Lesson Plan: Questions about Questions about The Scarlet Letter


This lesson, based on Andrew Newman’s “Balcony and Scaffold: Literary Theory and High School English, in the 1960s,” prompts students to analyze study questions about The Scarlet Letter from the 1960s. It’s designed for 11th and 12th graders. [For print-friendly version, use button at the bottom.]

Learning Objectives:

  1. ELA-Literacy.RL.11-12.1; RL.11-12.2; 11-12.3; 11-12.5; 11-12.6; 11-12.7; 11-12.9; 11-12.10
  2. Engendering meta-critical consciousness: What are the purposes of literary study? How have approaches changed over time?
  3. Learning about primary sources. How do historians and literary scholars approach these differently?


This “handout” includes discussion questions from the 1960 Cliff’s Notes on The Scarlet Letter and from the 1961 “School Edition” of The Scarlet Letter published by Macmillan, as well as questions about these historical discussion questions.


In addition to having the students respond to the questions on the handout, whether individually or in groups, in writing or in discussion, you might have them:

  • Select a chapter of The Scarlet Letter and compose a set of questions or prompts for writing or discussion. Before starting, they should specify what they want their students to learn or experience, and discuss these learning objectives in terms of text-centered or student-centered approaches. For example, a question about “The Conclusion” might focus the reader’s attention on its function within the structure of the novel, or elicit the student’s opinion about Hester’s transformation.
  • Alternatively, students might start by reading the Common Core’s ELA Standards for Literature for Grades 11-12, or the relevant standards for your district, and compose prompts that align with them. What does this exercise reveal about the theoretical orientation of the standards?
  • Questions 10 and 14, from the 1961 Macmillan School Edition, prompted student readers to relate their understandings of The Scarlet Letter to “recent years” and “present day life.” You could have your students write responses to one or both of these questions from the imaginary point of view of a student in the 1960s. As points of reference, you might have them read one or more of the following archival articles from The New York Times (the surrounding headlines might be of interest, too):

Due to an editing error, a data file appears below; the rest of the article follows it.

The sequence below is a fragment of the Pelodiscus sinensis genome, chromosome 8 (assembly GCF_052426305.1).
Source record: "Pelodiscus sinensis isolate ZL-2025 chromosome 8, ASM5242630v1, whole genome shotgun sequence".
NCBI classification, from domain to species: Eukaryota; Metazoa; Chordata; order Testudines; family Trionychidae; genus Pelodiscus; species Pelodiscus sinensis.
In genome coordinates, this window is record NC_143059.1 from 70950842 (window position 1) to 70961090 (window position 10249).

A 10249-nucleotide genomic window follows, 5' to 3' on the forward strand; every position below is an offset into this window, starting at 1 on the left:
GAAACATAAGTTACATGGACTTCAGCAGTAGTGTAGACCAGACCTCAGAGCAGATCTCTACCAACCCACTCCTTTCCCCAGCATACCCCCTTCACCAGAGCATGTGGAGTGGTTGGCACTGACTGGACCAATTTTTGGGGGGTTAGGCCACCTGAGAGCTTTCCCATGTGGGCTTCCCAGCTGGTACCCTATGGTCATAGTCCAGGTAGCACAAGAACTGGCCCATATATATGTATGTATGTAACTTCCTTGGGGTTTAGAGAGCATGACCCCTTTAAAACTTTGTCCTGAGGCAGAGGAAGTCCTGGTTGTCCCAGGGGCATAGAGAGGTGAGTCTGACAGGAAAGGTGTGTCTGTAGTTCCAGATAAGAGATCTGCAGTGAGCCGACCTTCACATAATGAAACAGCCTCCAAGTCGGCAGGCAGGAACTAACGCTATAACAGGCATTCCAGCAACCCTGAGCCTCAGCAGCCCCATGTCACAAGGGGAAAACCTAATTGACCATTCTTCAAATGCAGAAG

Teacher to Teacher:

The New Criticism and Louise Rosenblatt‘s “transactional” reader-response approach both originated in the Pre-War era, and as “Balcony and Scaffold” describes they both influenced secondary school teaching in the 1960s, and continue to do so today (see Carillo). Learning more about them should help students and teachers alike to reflect on the methodologies and objectives of literature instruction.

Balcony and Scaffold” describes New Critical pedagogy in terms of  “‘close-reading’ analyses that emphasized the formal properties of poems and novels, expositions of figurative language, irony and paradox, the relation of the part to the whole.” It contrasts this text-centered practice with the student-centered “’transactional’” approach,” which “recognized and validated the plurality of students’ responses, and actively cultivated their emotional engagement.” These capsule summaries are far from comprehensive accounts of theories of literature and pedagogy, but they should be sufficient to guide inductive analyses of the discussion questions on the “handout.”

That is, the students should be able to see how the 9 study questions from the 1960 Cliff’s Notes on the Scarlet Letter are text-centered, prompting past students to evaluate the structure of the novel, its symbolism, and “irony.” (It may be useful to discuss the value of  Cliff’s Notes as a primary source in the history of education: how might a commercial study guide reveal contemporary approaches to teaching literature?) They should similarly be able to see that questions 10-14, from the 1961 Macmillan edition, are student-centered. You might ask: how does the rhetoric of these questions engage the student-reader? And they may note the direct address to the student, “you.”

The Macmillan questions, especially, also provide an opportunity to think historically about reader-reception. How do readers understand literary works differently at different moments in time? With respect to The Scarlet Letter, our students might consider how readers of that era might have related it to McCarthyism and the Women’s Liberation Movement. It doesn’t demand a detailed understanding of the historical context to practice that sort of historicist thinking, and thereby to contextualize our own reading of a supposedly “timeless” classic, today.

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